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Current Page: Politics | Friday, February 15, 2019
Mississippi passes 'heartbeat' abortion ban, gov. says he'll sign into law

Mississippi passes 'heartbeat' abortion ban, gov. says he'll sign into law

Mississippi Governor Phil Bryant arrives to attend B.B. King's funeral in Indianola, Mississippi, May 30, 2015. | (Photo: Reuters/Mike Blake)

Mississippi’s legislature passed a pair of bills Wednesday aimed at banning abortion at the time a baby's heartbeat is detected, which occurs as early as six weeks into a pregnancy.

Known as the “heartbeat bill,” the proposed legislation does not include exemptions for rape or incest. This and the early time in the pregnancy makes the proposed legislation, according to the Mississippi-based Clarion Ledger, “one of the most restrictive abortion bans in the U.S.”

Mississippi Gov. Phil Bryant applauded the passage of the bills on his Twitter account, stating his intention to sign the legislation into law when it comes to him.

“I’ve often said I want Mississippi to be the safest place for an unborn child in America. I appreciate the leadership of the MS House and Senate, along with members of the legislature, for passing the fetal heartbeat bills today. I look forward to signing this act upon passage,” tweeted Bryant.

Felicia Brown-Williams, Mississippi director for Planned Parenthood Southeast Advocates, denounced the bills in a statement.

“These bills would ban abortion — outlawing the procedure before most women even know they’re pregnant,” said Brown-Williams, according to the Clarion Ledger. “Individual rights and freedoms go to the heart of who we are as a country, including the right to access safe and legal abortion. Mississippians should be able to make their own most personal health care decisions without politicians controlling when, how, or why.”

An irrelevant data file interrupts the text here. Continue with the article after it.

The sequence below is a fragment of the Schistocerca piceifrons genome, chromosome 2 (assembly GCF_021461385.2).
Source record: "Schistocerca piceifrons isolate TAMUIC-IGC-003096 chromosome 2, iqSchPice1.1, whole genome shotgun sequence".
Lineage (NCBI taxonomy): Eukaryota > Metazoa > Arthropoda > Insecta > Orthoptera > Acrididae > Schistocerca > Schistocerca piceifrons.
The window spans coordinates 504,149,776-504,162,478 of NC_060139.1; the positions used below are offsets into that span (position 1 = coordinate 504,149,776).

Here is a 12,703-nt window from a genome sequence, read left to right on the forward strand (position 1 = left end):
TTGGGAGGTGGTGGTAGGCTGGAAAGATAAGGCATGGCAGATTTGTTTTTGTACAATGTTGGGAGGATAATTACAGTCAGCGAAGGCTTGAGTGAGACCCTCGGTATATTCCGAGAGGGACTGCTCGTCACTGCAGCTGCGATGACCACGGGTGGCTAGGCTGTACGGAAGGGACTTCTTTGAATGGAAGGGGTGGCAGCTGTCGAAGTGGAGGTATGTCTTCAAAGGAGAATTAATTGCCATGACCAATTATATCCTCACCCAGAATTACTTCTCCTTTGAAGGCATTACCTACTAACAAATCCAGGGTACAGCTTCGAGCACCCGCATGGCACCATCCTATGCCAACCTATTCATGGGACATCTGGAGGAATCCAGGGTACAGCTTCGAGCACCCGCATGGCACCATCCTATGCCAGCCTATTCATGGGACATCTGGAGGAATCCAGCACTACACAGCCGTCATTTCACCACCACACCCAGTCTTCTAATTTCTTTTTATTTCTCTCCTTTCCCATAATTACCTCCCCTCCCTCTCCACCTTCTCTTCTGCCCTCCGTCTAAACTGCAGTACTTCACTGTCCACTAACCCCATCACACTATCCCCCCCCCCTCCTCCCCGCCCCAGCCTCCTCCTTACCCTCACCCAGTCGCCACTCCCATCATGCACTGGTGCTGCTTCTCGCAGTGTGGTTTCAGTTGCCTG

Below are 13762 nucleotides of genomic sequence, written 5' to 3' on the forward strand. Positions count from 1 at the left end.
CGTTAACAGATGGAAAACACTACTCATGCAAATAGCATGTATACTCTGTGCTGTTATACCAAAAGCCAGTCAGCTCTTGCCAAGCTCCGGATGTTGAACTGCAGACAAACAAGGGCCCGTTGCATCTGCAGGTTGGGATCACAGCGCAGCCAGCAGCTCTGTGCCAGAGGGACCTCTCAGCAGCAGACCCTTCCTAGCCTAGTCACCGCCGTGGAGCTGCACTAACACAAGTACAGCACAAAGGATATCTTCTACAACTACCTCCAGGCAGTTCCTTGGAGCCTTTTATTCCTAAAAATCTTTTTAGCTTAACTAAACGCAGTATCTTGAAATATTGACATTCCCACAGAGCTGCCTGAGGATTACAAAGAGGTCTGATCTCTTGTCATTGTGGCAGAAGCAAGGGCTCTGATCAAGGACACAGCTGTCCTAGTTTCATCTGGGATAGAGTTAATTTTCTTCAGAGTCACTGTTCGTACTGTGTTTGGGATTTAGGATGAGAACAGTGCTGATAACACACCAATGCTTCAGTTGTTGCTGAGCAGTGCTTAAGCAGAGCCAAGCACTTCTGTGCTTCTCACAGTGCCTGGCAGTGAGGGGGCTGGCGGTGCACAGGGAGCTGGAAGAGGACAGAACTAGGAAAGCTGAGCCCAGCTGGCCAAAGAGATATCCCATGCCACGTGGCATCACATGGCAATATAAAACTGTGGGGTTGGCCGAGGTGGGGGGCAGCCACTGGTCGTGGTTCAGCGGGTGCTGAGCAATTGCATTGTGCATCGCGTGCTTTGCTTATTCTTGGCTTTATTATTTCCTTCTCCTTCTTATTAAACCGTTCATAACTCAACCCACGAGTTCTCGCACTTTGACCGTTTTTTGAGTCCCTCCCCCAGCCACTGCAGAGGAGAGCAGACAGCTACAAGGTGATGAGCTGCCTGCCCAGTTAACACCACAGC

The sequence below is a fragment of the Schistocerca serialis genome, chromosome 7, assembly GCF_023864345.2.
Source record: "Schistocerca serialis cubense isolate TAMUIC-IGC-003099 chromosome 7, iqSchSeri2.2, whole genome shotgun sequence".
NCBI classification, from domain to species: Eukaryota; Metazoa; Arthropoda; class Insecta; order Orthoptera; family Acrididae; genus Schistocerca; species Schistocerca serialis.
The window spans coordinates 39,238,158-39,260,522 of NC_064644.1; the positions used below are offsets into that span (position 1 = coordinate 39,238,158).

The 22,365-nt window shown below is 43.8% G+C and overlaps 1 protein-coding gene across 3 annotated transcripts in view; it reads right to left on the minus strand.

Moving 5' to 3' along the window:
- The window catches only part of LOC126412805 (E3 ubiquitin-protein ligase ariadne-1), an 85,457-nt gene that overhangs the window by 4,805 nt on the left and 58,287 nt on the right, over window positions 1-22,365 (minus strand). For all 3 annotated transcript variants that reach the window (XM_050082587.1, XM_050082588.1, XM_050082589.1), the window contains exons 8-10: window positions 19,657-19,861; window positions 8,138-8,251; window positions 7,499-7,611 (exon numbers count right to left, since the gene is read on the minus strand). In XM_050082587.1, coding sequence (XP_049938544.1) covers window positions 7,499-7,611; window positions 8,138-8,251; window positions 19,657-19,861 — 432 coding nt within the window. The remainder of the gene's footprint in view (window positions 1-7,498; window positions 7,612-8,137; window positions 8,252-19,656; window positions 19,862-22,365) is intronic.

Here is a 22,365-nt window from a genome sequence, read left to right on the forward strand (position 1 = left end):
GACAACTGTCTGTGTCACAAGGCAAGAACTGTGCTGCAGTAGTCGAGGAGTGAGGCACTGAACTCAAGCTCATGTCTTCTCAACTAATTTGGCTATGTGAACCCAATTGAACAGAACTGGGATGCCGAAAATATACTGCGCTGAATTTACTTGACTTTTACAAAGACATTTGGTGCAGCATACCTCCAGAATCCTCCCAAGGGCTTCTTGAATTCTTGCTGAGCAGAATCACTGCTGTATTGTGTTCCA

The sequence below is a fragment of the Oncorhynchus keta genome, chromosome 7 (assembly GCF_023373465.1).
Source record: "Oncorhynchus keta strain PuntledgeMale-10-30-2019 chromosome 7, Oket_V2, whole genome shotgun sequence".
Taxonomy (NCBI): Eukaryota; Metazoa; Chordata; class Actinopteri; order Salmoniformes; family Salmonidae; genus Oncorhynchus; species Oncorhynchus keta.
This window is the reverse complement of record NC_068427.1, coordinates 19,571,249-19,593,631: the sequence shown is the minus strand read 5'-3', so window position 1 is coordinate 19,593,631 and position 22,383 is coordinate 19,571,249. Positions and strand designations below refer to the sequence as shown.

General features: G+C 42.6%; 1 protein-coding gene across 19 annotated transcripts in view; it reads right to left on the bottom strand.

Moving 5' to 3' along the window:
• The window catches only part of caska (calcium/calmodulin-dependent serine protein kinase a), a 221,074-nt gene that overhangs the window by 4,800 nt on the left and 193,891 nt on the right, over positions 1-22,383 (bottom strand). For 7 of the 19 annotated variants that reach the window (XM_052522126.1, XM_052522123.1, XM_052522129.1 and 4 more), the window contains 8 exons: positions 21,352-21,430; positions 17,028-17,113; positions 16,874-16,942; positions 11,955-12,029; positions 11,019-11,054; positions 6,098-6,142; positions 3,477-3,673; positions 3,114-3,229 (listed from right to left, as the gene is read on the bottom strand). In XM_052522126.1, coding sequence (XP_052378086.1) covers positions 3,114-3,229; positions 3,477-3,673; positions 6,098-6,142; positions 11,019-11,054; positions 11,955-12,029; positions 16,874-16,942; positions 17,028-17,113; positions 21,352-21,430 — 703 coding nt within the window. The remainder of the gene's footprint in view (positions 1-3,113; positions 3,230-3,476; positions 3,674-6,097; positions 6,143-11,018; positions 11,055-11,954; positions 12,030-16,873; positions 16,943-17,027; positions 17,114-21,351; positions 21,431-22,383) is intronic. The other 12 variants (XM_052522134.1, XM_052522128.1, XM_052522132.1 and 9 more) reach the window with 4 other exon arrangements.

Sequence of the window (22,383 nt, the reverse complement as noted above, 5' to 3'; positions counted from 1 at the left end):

Other states considering similar heartbeat bills include Florida, Kentucky, Ohio, South Carolina and Tennessee, according to The Associated Press.

Last month, a district court judge ruled that an Iowa law banning abortion once a baby's heartbeat can be detected was unconstitutional.

In his decision Polk County District Judge Michael Huppert cited the Iowa Supreme Court and its previous striking down of a law mandating a 72-hour waiting period for women seeking abortions.

“The Iowa Supreme Court held that a woman’s right to decide whether to terminate a pregnancy is a fundamental right under the Iowa Constitution, and that any governmental limits on that right are to be analyzed using strict scrutiny,” wrote Huppert in January.

For its part, Mississippi previously passed a law that banned most abortions after 15 weeks, only to have it declared unconstitutional. Last November, the state decided to appeal the decision.

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